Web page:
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I've got the following question from a test I took a while back:

Consider the discrete-time state-space realization:

$$x(t+1) = Ax(t)+Bu(t), \quad y(t) = Cx(t)$$

with

$$ A =\begin{bmatrix} 0 & 1 & 0 \\ 1 & 0 & 1 \\ 1 & 1 & 0 \\ \end{bmatrix}, \quad B =\begin{bmatrix} 0 \\ 0 \\ 1 \\ \end{bmatrix}, \quad C =\begin{bmatrix} 1 & 0 & 0\\ \end{bmatrix} $$

and let $x(t,x_{0},u) : \mathbb{N} \rightarrow \mathbb{R^{3}}$ denote the state $x(t)$ of the state-space realization $(A,B,C)$ at time $t \in \mathbb{N}$ corresponding to initial state $x(0) = x_{0}$ and input function $u : \mathbb{N} \rightarrow \mathbb{R}$.

What is the minimal time $T \in \mathbb{N}$ for which there exists an input signal $u : \mathbb{N} \rightarrow \mathbb{R}$ such $\qquad$ $\quad$ that $x(T,0,u) = x_{f}$ with $x_{f} = \begin{bmatrix} 0 & 1 & 1\\ \end{bmatrix} ^{T}$?

I don't know what to do. It has something to with the reachability of the final state and maybe the reachability gramian. I do know that the controllability matrix has to be full rank, which it is or else the final state can't be reached. But other than that I'm clueless.

I would really appreciate any help/tips. Thanks very much in advance.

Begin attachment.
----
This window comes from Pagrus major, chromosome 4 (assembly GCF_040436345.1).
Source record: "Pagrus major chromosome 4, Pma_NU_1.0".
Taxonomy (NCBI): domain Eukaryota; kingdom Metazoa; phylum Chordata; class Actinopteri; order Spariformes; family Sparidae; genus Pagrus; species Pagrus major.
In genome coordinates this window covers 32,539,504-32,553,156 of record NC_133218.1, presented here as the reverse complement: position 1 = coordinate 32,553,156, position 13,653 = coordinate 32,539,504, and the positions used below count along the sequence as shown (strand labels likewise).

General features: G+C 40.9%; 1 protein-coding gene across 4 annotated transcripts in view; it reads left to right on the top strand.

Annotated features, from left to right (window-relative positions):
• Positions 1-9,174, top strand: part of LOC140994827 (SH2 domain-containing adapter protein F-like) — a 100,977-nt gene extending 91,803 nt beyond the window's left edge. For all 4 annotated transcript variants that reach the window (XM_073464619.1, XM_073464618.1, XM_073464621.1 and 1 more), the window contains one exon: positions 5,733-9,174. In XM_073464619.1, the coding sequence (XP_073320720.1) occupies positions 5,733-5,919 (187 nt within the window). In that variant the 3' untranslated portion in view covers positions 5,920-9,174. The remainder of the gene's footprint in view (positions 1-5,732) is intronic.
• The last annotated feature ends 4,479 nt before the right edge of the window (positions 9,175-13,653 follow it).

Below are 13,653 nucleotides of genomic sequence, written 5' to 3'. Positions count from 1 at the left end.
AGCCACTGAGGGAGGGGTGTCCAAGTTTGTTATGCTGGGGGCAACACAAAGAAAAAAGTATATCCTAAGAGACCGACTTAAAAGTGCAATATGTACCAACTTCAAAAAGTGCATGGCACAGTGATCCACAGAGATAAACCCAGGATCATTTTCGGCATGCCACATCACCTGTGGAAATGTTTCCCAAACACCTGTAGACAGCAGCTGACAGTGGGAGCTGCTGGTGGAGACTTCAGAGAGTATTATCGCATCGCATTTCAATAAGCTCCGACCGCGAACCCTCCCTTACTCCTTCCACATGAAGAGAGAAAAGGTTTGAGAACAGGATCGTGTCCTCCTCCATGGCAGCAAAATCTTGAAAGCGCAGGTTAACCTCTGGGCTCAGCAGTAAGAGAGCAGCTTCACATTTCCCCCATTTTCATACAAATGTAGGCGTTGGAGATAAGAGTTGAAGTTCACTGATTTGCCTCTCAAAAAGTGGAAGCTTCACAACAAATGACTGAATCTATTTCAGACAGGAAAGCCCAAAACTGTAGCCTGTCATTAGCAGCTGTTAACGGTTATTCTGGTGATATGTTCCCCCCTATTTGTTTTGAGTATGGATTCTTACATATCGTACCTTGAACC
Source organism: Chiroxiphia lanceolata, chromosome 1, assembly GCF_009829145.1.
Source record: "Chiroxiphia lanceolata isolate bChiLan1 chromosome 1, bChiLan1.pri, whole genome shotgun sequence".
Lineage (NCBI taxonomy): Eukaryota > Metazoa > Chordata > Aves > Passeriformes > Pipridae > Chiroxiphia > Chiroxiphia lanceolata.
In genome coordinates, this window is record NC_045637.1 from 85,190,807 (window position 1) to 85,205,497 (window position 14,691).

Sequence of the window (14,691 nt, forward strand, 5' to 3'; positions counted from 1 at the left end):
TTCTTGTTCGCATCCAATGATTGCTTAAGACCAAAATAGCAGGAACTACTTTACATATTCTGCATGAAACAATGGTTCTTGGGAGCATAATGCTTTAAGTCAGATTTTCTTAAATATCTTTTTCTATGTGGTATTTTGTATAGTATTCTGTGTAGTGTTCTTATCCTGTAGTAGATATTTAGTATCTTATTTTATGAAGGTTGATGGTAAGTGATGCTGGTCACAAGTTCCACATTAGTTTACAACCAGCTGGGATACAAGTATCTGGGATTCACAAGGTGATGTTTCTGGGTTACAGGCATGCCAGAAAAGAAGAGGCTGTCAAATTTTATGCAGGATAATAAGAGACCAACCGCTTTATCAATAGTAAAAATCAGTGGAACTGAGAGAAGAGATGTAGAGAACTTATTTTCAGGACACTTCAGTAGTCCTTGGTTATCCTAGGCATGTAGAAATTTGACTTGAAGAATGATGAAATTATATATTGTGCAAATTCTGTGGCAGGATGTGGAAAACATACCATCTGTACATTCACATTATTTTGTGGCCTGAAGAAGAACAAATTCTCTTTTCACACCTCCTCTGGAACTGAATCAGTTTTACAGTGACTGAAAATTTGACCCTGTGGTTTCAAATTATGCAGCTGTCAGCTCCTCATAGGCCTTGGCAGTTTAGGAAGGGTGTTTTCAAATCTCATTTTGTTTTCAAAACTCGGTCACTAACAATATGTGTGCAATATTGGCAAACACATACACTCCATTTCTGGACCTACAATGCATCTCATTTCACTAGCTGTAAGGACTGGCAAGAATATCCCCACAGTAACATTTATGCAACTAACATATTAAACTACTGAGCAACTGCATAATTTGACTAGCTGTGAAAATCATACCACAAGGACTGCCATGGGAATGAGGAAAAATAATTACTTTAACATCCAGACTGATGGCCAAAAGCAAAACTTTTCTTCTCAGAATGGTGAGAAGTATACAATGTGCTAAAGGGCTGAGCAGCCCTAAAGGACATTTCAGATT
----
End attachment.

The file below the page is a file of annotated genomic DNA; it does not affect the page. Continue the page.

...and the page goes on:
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If the controllability matrix is full rank then it should always be possible to reach any desired state within $n$ steps, with $n$ the dimension of $x$/$A$ so 3. However it could of course be possible that the initial condition is chosen such that it would be possible to reach the desired state within fewer steps. For example if $x_0 = x_f$ then zero steps would be needed.

To see why it is possible to reach any desired state within $n$ steps, when the controllability matrix is full rank, one can write out these steps. For $n=3$ this yields

$$ x_1 = A\,x_0 + B\,u_0, $$

$$ x_2 = A\,x_1 + B\,u_1 = A^2\,x_0 + A\,B\,u_0 + B\,u_1, $$

$$ \begin{align} x_3 = A\,x_2 + B\,u_2 &= A^3\,x_0 + A^2 B\,u_0 + A\,B\,u_1 + B\,u_2 \\ &= A^3\,x_0 + \underbrace{\begin{bmatrix}B & A\,B & A^2 B\end{bmatrix}}_{\mathcal{C}} \underbrace{\begin{bmatrix}u_2 \\ u_1 \\ u_0\end{bmatrix}}_{\vec{u}} \end{align} $$

The matrix $\mathcal{C}$ is just the controllability matrix and the inputs can be found with,

$$ \vec{u} = \mathcal{C}^{-1} \left(x_3 - A^3 x_0\right). $$

So if $\mathcal{C}$ is invertible then an input sequence exists which can bring the system to any desired state. If $\mathcal{C}$ is square and full rank then it would also be invertible.

It can be noted that if $\mathcal{C}$ is not square, namely when the number of inputs is larges then one, then it might be possible to do it in less steps. Namely if $\mathcal{C}$ cutoff at a lower power of $A$ is already full rank. This matrix might not be square (width larger then $n$), in which case a (pseudo) right inverse could be used. This will give a solution which brings the system to the desired state while also minimizing $\|\vec{u}\|$ as well, since it has more degrees of freedom then $x$.

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